build castles in Spain

Discussion in 'English Only' started by monnypenny, Feb 10, 2007.

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  1. monnypenny New Member

    Spain Spanish

    I'd like to know whether the expression "to build castles in Spain" is common or it has become obsolete now.

  2. JamesM

    JamesM à la Mod

    Hello, monnypenny, and welcome to the forum!

    I'm familiar with the expression through reading, but I don't think I've ever heard it spoken in my experience. I have always lived in the U.S. I have the impression this is more of a British English expression.
  3. monnypenny New Member

    Spain Spanish
    Thanks a lot for your quick answer. I'm a teacher of English in a public school in Madrid, Spain. Now and then I have my doubts about English, so I think I'm gonna visit this site quite often, 'cause it's of great help for us who are not native speakers. Thanks again. I hope I can help too!!
  4. Welcome monnypenny. :)

    Building castles in Spain means the same as "building castles in the air."

    Day-dreaming about achieving the unattainable.

    Hope to see you around.

  5. monnypenny New Member

    Spain Spanish
    LRV: Thank you very much for your answer
  6. petiteaurore87 Junior Member

    USA English
    In these posts, do you mean to say that in English, "build castles in Spain" is the same as English, "build castles in the air", or that French's "batir des châteaux en Espagne" means to "build castles in the air" ?

    Is "build castles in Spain" an English expression as well ?

    Thank you !
  7. gasman Senior Member

    Canada, English
    Is "build castles in Spain" an English expression as well ?

    Yes. I would define it as "wishful thinking".
  8. Thomas Tompion Senior Member

    Southwest France
    English - England
    The expression is certainly still used in BE. Brewer says it comes from:

    Châteaux en Espagne. [Castles in Spain.] A castle in the air; something that exists only in the imagination. In Spain there are no châteaux.

    He may be right about the point about châteaux as opposed to castles, but he's wrong to suggest there are no châteaux in Spain: There's the famous one at Ananjuez, evoked by de Falla, and Rodrigo.

    And the Bourbon French King Philippe V built La Granja San Ildefonso outside Segovia, which is more French than Spanish, and much more a château than a castle.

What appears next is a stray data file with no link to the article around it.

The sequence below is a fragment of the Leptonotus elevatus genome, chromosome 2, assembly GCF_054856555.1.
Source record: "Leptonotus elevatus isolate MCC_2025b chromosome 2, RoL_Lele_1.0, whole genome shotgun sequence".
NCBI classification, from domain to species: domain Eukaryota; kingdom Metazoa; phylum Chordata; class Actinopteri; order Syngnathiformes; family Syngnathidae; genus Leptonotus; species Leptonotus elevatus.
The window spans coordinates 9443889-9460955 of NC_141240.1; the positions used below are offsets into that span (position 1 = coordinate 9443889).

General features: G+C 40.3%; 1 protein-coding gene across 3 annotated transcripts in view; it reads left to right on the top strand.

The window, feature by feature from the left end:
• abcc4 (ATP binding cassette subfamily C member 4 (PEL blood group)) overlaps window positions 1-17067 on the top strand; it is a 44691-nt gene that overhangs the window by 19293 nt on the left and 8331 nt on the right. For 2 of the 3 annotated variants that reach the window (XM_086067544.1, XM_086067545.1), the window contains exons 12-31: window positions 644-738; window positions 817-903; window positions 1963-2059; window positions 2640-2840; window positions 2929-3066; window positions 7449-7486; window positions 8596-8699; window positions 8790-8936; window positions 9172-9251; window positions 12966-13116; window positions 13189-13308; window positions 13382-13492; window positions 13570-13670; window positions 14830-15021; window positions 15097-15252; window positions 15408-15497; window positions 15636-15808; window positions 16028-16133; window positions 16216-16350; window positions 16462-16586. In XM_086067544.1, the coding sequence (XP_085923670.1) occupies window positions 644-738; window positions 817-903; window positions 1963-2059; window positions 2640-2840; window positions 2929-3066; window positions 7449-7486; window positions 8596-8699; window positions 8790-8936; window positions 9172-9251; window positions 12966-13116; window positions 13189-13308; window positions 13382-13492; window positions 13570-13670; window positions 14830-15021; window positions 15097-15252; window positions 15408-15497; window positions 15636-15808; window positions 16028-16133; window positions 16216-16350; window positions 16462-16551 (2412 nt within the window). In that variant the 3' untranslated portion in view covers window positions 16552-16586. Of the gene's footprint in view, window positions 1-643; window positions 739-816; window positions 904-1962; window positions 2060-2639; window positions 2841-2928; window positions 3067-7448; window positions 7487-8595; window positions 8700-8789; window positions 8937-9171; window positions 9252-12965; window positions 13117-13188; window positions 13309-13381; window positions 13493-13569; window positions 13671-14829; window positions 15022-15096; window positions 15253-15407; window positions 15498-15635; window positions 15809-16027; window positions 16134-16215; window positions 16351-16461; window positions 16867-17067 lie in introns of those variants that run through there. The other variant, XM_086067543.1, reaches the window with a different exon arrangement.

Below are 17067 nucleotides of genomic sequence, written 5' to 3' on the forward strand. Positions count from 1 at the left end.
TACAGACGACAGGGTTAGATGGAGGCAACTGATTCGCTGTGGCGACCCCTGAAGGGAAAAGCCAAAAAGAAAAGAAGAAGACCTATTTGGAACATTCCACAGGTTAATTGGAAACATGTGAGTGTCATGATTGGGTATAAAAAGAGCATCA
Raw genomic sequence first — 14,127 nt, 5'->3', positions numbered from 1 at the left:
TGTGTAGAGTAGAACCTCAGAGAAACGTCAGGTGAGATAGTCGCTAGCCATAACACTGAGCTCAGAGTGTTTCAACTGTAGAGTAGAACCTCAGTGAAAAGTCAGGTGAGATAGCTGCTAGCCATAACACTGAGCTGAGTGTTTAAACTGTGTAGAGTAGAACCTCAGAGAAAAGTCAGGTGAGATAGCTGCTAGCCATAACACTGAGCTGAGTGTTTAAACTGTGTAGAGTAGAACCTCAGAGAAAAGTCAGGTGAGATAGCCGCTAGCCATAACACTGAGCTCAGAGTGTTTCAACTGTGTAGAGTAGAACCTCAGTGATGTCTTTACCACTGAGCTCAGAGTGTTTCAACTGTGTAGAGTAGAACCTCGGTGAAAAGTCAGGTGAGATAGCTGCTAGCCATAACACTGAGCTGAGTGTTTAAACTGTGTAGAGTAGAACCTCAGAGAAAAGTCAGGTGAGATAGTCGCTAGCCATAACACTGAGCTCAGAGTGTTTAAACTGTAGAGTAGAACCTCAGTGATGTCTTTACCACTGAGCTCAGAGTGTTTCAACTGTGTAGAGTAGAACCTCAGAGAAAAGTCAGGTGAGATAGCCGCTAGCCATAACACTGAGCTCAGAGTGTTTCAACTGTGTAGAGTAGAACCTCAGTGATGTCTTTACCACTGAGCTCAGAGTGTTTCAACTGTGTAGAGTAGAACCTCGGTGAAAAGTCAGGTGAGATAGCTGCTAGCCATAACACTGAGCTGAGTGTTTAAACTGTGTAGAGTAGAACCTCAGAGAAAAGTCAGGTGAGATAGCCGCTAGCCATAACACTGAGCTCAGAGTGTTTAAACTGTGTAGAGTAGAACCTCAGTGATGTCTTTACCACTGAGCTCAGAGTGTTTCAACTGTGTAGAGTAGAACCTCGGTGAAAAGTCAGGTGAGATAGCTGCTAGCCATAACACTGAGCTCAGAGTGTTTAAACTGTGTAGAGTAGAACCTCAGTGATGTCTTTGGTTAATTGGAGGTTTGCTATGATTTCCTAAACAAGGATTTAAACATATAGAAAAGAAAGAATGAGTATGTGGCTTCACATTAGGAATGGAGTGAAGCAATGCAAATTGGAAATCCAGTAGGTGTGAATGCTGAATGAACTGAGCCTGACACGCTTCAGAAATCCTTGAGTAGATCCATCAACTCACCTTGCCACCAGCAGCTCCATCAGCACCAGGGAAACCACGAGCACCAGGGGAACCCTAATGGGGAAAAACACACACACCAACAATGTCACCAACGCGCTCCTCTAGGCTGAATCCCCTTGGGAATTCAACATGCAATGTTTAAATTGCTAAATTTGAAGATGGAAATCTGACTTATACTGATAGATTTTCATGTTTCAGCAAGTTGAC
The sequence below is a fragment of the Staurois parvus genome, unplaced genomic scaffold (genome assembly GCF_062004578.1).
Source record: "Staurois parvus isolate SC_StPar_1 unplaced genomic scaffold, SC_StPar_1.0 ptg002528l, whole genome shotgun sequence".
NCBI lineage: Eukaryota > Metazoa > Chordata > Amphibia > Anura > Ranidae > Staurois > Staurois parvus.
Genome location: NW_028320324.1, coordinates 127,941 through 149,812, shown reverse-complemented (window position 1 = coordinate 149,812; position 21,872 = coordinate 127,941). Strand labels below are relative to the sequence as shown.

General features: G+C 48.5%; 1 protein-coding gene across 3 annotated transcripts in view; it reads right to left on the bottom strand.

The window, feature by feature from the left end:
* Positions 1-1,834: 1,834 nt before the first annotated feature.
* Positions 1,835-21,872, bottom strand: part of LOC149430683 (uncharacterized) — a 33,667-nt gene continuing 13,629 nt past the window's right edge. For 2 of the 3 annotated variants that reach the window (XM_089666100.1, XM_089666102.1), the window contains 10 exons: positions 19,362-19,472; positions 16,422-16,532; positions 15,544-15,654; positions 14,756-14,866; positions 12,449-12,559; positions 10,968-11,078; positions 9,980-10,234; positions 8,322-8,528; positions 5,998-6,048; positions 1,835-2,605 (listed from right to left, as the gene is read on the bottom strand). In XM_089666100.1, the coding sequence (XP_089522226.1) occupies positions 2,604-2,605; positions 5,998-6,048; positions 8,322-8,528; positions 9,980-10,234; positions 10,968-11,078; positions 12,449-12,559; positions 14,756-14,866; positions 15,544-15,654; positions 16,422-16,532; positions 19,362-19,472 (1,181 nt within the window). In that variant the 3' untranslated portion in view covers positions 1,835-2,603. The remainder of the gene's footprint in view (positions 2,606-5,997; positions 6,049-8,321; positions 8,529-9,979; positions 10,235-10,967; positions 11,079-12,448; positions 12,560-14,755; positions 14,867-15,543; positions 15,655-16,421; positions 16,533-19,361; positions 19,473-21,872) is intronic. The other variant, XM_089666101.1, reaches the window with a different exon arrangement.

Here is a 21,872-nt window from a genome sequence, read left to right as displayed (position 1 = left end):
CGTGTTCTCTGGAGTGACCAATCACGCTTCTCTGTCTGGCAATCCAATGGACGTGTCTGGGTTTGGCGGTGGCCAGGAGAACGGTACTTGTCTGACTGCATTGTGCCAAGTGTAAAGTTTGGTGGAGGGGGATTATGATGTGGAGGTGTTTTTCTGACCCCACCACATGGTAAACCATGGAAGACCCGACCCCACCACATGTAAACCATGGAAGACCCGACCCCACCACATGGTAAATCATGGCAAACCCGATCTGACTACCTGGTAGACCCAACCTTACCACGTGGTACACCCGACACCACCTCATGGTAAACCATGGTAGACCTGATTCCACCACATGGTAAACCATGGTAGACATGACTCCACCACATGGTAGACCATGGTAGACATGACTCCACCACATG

9. Esca Senior Member

    I have never heard this expression... I have only heard the version "to build castles in the air."
  10. Porteño Senior Member

    Buenos Aires
    British English
    I think it's a little dated, to say the least. I haven't heard it for millenia!
  11. katie_here Senior Member

    I've heard about "building castles in the air" as being an unattainable dream, but I can't understand why you can't build castles in Spain? It's a very odd saying to me.
  12. ewie

    ewie Senior Member

    This septic isle!
    NW Englandish English
    I like it, but as with other members I don't think I've ever heard anyone actually say it, I've only read it.
  13. wordsmithy New Member

    This phrase is used mainly by those who have studied French and learned the expression - "Batir Châteaux en Espagne" - building castles in Spain being the equivalent of the English expression "building castles in the air", visual day-dreaming about projects and achieving the unattainable. Spain was seen as the region of romance in old French literature. The phrase embodied a burning hope for, and desire of lovers to have a place of retreat, a secluded spot, a stronghold - isolated from the prying eyes of the curious and all the irritating forces of the world, where love could be freely expressed and carried to its blissful conclusion.
  14. ewhite

    ewhite Senior Member

    Although I can't say I've ever used it, it is familiar to me, mainly through the operetta "Babes in Toyland", wherein TomTom the Piper's Son promises Bo-Peep that he will indeed, build her a castle in Spain.
  15. bolson New Member

    Hello. At least one year later, I´m writing from Vigo in Spain.
    When I was a child I was told thas this expression referred to a French one, and it was based in something that happened to the king Charlemagne who ruled France and Germany in the 8th century. He pretended to conquer Spain from the arabs and sent and army to do so, but he was defeated and had to turn back to France. So, he couldn´t conquer Spain and build his own castles here. Part of this story is told in the epic poem "La chanson de Roland". So that´s why to build castles in Spain is considered an unattainable dream as Katie here said.
    Last edited: Nov 19, 2010
  16. Porteño Senior Member

    Buenos Aires
    British English
    Now that's a very interesting finale to the saga. Thanks.:)
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